Common Dragonflies and Damselflies

1DragonLayingEggs

Dragonfly laying eggs

Over the past summer, I have made it a goal to learn more about common dragonflies and damselflies in my neighborhood. I started observing and photographing them; bought a wonderful book titled: Dragonflies of the Northwoods by Kurt Mead and joined the Minnesota Dragonfly Society (MOSP). A new world of knowledge has opened up to me, and I have felt a lot of joy in connecting with these beautiful creatures.

A the bottom of this post is a link to a poster which I created with the help of Sam Barczak, a 7th grader at Hopkins West Junior High, Hopkins, MN and Dewey Hassig, and Julie Ikhaml both of Minnetonka, MN.

Mating Bluet (sp)  Mike Farrell

Mating Bluet (sp)
Mike Farrell

 

Dragonflies/damselflies  mate and lay their eggs in the water. Most of their life cycle is spent in the water as a larva ( up to two years), while the adults only live a few weeks.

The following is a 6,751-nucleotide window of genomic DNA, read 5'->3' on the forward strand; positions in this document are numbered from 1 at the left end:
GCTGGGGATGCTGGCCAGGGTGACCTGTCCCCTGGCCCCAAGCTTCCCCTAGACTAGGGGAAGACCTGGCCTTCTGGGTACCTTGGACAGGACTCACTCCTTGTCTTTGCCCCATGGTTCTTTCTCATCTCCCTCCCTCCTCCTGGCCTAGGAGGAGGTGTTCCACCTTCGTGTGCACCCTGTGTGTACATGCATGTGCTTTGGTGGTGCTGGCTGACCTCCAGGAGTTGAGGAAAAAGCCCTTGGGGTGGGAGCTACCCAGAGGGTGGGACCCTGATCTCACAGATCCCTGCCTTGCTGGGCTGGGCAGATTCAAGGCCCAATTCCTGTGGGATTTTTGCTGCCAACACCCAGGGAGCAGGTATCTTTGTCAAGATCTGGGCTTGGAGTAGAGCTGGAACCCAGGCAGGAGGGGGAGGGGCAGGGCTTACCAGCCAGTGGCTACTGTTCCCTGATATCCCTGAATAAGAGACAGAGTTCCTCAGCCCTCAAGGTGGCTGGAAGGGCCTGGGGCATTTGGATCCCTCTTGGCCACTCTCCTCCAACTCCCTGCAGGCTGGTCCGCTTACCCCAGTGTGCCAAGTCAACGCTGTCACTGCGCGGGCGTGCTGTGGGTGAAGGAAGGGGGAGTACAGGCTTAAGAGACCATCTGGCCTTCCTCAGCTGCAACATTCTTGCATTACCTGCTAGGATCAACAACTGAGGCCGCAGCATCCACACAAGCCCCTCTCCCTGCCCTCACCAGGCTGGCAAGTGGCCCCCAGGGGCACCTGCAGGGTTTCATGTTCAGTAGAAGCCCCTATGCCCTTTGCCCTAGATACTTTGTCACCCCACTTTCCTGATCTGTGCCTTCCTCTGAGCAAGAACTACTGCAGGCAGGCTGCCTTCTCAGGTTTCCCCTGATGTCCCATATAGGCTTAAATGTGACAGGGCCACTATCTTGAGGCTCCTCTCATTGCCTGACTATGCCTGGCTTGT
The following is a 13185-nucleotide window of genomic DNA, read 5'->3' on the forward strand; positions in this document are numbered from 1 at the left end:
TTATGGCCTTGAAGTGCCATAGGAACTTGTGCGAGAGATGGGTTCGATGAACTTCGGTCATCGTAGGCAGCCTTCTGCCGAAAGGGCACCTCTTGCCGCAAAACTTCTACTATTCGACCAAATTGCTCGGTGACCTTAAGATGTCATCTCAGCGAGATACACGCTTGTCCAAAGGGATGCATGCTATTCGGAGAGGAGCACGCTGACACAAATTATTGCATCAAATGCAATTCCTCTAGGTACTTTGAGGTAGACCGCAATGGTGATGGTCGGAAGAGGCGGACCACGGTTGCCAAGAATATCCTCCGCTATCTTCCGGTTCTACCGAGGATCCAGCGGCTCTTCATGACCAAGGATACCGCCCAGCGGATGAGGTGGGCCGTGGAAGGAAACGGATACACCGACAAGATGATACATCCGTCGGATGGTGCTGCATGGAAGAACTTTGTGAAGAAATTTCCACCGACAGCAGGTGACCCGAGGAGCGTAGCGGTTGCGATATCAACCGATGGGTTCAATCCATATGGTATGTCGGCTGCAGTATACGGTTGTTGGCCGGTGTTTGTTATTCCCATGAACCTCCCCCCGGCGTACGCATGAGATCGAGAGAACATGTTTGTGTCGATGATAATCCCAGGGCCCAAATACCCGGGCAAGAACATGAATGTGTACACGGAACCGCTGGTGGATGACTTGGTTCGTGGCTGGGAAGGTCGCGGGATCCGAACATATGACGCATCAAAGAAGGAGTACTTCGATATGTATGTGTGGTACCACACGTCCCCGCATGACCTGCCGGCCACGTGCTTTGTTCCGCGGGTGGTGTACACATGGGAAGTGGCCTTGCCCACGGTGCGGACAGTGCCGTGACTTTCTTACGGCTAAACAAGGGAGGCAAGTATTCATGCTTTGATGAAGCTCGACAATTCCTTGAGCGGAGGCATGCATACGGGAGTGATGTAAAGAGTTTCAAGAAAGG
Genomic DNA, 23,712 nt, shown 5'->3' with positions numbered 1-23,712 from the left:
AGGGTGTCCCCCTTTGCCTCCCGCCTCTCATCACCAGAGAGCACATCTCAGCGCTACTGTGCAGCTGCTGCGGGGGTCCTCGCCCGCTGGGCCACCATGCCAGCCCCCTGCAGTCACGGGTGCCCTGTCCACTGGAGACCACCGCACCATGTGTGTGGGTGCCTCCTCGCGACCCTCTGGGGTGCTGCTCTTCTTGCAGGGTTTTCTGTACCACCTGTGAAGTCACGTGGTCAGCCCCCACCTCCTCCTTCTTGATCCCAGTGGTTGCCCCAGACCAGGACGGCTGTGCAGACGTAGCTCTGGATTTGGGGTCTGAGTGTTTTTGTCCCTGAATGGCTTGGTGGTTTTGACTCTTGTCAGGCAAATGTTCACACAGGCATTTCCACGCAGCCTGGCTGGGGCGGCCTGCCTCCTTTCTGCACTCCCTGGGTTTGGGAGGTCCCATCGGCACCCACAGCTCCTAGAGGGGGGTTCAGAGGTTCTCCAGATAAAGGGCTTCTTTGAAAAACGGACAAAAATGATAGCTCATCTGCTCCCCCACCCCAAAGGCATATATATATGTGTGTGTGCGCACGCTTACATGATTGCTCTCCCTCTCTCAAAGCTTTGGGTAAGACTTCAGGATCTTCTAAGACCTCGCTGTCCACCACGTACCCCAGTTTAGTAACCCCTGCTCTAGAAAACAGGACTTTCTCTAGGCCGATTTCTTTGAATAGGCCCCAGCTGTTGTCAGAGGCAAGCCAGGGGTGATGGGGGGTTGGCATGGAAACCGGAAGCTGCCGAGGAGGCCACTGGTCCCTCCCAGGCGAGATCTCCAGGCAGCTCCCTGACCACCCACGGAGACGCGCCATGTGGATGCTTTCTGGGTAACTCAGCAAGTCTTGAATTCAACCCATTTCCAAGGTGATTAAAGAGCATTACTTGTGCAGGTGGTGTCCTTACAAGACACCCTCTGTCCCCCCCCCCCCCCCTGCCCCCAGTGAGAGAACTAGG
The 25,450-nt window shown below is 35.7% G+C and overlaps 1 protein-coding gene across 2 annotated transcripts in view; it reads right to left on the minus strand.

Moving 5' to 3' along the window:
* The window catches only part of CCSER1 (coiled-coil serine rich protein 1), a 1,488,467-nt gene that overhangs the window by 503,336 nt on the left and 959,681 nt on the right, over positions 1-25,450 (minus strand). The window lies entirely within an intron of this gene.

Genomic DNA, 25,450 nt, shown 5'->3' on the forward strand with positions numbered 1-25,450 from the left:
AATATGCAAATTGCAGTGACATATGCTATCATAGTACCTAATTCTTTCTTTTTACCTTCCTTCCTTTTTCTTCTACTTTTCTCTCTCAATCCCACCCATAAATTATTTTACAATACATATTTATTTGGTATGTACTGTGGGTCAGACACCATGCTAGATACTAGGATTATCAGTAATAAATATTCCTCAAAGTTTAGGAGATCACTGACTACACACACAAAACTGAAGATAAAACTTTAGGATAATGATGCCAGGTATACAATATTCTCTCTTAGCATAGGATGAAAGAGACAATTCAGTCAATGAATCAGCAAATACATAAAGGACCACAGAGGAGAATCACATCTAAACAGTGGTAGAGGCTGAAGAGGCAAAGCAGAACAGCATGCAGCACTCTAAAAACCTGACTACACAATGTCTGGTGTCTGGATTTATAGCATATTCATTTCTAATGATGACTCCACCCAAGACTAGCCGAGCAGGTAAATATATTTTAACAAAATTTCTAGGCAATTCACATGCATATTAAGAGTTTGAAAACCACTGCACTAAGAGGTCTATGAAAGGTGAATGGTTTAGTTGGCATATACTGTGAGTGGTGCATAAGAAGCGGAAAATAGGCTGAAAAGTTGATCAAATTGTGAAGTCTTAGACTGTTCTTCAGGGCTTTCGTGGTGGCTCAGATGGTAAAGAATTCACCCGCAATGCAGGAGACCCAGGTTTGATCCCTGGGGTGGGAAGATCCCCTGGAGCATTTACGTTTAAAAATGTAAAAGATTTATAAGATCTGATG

Damselfly larva

Damselfly larva

Dragonfly larva

Dragonfly larva eating a soft shell clam.

 

 

 

 

 

 

 

 

 

 

Click on the following link  to see the Dragonfly poster: CommonDragonflies

 

This entry was posted in Connecting to Nature, Insects, Nature Notes, Photography/Art, Summer. Bookmark the permalink.

1 Response to Common Dragonflies and Damselflies

  1. Carol Izad says:

    I loved this article and the photographs. I tried to get some photos of two dragonflies that hang out by my pool a blue one and a red one, but the pictures don’t do them justice. All I know about dragonflies is that when I’m in the pool they love to play. Their presences has changed my swimming experience. Sometimes they will land on the edge of the pool coping and allow me to come very close and admire them…they are so beautiful. It’s so special to be able to get so close and feel so connected to these little creatures. I did a collage of us playing in the pool but I don’t know how to up load it and share it with you…sorry

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